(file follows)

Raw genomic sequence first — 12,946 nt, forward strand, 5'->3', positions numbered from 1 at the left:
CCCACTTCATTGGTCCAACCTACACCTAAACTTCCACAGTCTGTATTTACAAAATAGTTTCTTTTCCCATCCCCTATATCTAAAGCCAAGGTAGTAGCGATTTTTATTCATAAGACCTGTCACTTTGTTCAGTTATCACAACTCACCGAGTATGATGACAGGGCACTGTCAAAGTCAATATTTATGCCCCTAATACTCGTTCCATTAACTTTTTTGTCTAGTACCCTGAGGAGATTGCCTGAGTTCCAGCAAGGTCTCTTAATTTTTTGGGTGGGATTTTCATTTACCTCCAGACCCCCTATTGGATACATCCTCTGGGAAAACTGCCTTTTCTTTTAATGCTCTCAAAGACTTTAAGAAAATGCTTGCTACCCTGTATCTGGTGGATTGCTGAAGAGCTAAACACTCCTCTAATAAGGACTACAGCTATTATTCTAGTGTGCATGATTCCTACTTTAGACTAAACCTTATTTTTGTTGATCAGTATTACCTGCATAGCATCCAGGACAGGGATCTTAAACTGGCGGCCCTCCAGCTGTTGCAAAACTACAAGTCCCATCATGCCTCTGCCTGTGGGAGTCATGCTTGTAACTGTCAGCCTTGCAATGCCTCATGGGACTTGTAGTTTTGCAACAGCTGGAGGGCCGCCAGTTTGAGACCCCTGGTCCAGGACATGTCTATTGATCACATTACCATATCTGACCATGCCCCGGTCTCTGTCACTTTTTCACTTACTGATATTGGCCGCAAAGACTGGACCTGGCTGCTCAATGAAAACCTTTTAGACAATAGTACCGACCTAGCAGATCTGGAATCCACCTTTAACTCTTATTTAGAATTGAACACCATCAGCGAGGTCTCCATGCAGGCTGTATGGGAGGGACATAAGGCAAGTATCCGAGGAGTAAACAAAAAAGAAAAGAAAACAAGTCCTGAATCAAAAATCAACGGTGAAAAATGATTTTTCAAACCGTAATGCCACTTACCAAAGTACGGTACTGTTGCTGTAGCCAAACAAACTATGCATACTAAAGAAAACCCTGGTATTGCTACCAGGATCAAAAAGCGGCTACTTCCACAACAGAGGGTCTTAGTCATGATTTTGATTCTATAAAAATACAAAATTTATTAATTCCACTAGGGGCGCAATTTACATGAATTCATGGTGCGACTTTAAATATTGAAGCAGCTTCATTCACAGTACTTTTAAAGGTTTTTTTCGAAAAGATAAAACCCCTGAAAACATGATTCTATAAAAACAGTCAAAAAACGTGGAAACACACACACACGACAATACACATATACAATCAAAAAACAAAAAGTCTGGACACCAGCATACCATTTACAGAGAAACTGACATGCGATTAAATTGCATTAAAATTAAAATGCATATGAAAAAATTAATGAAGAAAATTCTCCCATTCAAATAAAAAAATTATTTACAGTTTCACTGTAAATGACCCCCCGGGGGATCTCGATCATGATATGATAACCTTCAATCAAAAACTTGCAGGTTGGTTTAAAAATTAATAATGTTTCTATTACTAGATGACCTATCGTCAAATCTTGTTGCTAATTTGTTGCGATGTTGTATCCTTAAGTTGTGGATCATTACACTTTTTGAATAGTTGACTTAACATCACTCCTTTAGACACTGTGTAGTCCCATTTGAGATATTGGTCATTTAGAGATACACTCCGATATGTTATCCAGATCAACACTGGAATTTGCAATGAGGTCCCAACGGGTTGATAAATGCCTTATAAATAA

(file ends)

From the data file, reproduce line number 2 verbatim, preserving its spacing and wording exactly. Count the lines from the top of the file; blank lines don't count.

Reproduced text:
CCCACTTCATTGGTCCAACCTACACCTAAACTTCCACAGTCTGTATTTACAAAATAGTTTCTTTTCCCATCCCCTATATCTAAAGCCAAGGTAGTAGCGATTTTTATTCATAAGACCTGTCACTTTGTTCAGTTATCACAACTCACCGAGTATGATGACAGGGCACTGTCAAAGTCAATATTTATGCCCCTAATACTCGTTCCATTAACTTTTTTGTCTAGTACCCTGAGGAGATTGCCTGAGTTCCAGCAAGGTCTCTTAATTTTTTGGGTGGGATTTTCATTTACCTCCAGACCCCCTATTGGATACATCCTCTGGGAAAACTGCCTTTTCTTTTAATGCTCTCAAAGACTTTAAGAAAATGCTTGCTACCCTGTATCTGGTGGATTGCTGAAGAGCTAAACACTCCTCTAATAAGGACTACAGCTATTATTCTAGTGTGCATGATTCCTACTTTAGACTAAACCTTATTTTTGTTGATCAGTATTACCTGCATAGCATCCAGGACAGGGATCTTAAACTGGCGGCCCTCCAGCTGTTGCAAAACTACAAGTCCCATCATGCCTCTGCCTGTGGGAGTCATGCTTGTAACTGTCAGCCTTGCAATGCCTCATGGGACTTGTAGTTTTGCAACAGCTGGAGGGCCGCCAGTTTGAGACCCCTGGTCCAGGACATGTCTATTGATCACATTACCATATCTGACCATGCCCCGGTCTCTGTCACTTTTTCACTTACTGATATTGGCCGCAAAGACTGGACCTGGCTGCTCAATGAAAACCTTTTAGACAATAGTACCGACCTAGCAGATCTGGAATCCACCTTTAACTCTTATTTAGAATTGAACACCATCAGCGAGGTCTCCATGCAGGCTGTATGGGAGGGACATAAGGCAAGTATCCGAGGAGTAAACAAAAAAGAAAAGAAAACAAGTCCTGAATCAAAAATCAACGGTGAAAAATGATTTTTCAAACCGTAATGCCACTTACCAAAGTACGGTACTGTTGCTGTAGCCAAACAAACTATGCATACTAAAGAAAACCCTGGTATTGCTACCAGGATCAAAAAGCGGCTACTTCCACAACAGAGGGTCTTAGTCATGATTTTGATTCTATAAAAATACAAAATTTATTAATTCCACTAGGGGCGCAATTTACATGAATTCATGGTGCGACTTTAAATATTGAAGCAGCTTCATTCACAGTACTTTTAAAGGTTTTTTTCGAAAAGATAAAACCCCTGAAAACATGATTCTATAAAAACAGTCAAAAAACGTGGAAACACACACACACGACAATACACATATACAATCAAAAAACAAAAAGTCTGGACACCAGCATACCATTTACAGAGAAACTGACATGCGATTAAATTGCATTAAAATTAAAATGCATATGAAAAAATTAATGAAGAAAATTCTCCCATTCAAATAAAAAAATTATTTACAGTTTCACTGTAAATGACCCCCCGGGGGATCTCGATCATGATATGATAACCTTCAATCAAAAACTTGCAGGTTGGTTTAAAAATTAATAATGTTTCTATTACTAGATGACCTATCGTCAAATCTTGTTGCTAATTTGTTGCGATGTTGTATCCTTAAGTTGTGGATCATTACACTTTTTGAATAGTTGACTTAACATCACTCCTTTAGACACTGTGTAGTCCCATTTGAGATATTGGTCATTTAGAGATACACTCCGATATGTTATCCAGATCAACACTGGAATTTGCAATGAGGTCCCAACGGGTTGATAAATGCCTTATAAATAA